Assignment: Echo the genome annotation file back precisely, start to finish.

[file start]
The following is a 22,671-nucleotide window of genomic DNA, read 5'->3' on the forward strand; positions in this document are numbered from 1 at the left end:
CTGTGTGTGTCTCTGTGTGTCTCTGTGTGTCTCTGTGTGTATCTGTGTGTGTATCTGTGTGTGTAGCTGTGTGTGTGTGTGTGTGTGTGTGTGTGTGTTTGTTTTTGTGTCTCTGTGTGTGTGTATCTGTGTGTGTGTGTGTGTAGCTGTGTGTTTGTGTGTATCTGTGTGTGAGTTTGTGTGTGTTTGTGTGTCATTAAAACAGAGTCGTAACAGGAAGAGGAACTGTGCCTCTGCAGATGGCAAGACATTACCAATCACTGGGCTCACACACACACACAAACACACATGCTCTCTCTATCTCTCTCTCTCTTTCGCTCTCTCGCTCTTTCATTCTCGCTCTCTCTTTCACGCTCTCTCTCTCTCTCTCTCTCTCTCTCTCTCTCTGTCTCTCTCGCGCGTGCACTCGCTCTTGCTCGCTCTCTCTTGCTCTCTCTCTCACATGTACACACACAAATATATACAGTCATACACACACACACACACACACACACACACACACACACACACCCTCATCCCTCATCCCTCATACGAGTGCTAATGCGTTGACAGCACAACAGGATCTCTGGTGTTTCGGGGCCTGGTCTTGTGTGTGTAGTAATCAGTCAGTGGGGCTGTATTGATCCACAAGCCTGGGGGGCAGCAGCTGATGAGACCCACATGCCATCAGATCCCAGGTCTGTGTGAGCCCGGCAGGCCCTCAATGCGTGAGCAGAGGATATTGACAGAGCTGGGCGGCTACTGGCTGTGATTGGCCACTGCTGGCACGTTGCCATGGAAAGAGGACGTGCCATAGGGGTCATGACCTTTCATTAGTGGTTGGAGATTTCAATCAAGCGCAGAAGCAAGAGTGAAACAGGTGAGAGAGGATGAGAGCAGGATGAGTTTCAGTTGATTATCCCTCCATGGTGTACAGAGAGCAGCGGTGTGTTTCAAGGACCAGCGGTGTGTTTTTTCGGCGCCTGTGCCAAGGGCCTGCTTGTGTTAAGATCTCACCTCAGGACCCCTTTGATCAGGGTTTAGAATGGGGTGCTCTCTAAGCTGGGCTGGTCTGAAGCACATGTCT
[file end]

The following is a 22,671-nucleotide window of genomic DNA, read 5'->3' on the forward strand; positions in this document are numbered from 1 at the left end:
CTGTGTGTGTCTCTGTGTGTCTCTGTGTGTCTCTGTGTGTATCTGTGTGTGTATCTGTGTGTGTAGCTGTGTGTGTGTGTGTGTGTGTGTGTGTGTGTTTGTTTTTGTGTCTCTGTGTGTGTGTATCTGTGTGTGTGTGTGTGTAGCTGTGTGTTTGTGTGTATCTGTGTGTGAGTTTGTGTGTGTTTGTGTGTCATTAAAACAGAGTCGTAACAGGAAGAGGAACTGTGCCTCTGCAGATGGCAAGACATTACCAATCACTGGGCTCACACACACACACAAACACACATGCTCTCTCTATCTCTCTCTCTCTTTCGCTCTCTCGCTCTTTCATTCTCGCTCTCTCTTTCACGCTCTCTCTCTCTCTCTCTCTCTCTCTCTCTCTCTGTCTCTCTCGCGCGTGCACTCGCTCTTGCTCGCTCTCTCTTGCTCTCTCTCTCACATGTACACACACAAATATATACAGTCATACACACACACACACACACACACACACACACACACACACACCCTCATCCCTCATCCCTCATACGAGTGCTAATGCGTTGACAGCACAACAGGATCTCTGGTGTTTCGGGGCCTGGTCTTGTGTGTGTAGTAATCAGTCAGTGGGGCTGTATTGATCCACAAGCCTGGGGGGCAGCAGCTGATGAGACCCACATGCCATCAGATCCCAGGTCTGTGTGAGCCCGGCAGGCCCTCAATGCGTGAGCAGAGGATATTGACAGAGCTGGGCGGCTACTGGCTGTGATTGGCCACTGCTGGCACGTTGCCATGGAAAGAGGACGTGCCATAGGGGTCATGACCTTTCATTAGTGGTTGGAGATTTCAATCAAGCGCAGAAGCAAGAGTGAAACAGGTGAGAGAGGATGAGAGCAGGATGAGTTTCAGTTGATTATCCCTCCATGGTGTACAGAGAGCAGCGGTGTGTTTCAAGGACCAGCGGTGTGTTTTTTCGGCGCCTGTGCCAAGGGCCTGCTTGTGTTAAGATCTCACCTCAGGACCCCTTTGATCAGGGTTTAGAATGGGGTGCTCTCTAAGCTGGGCTGGTCTGAAGCACATGTCT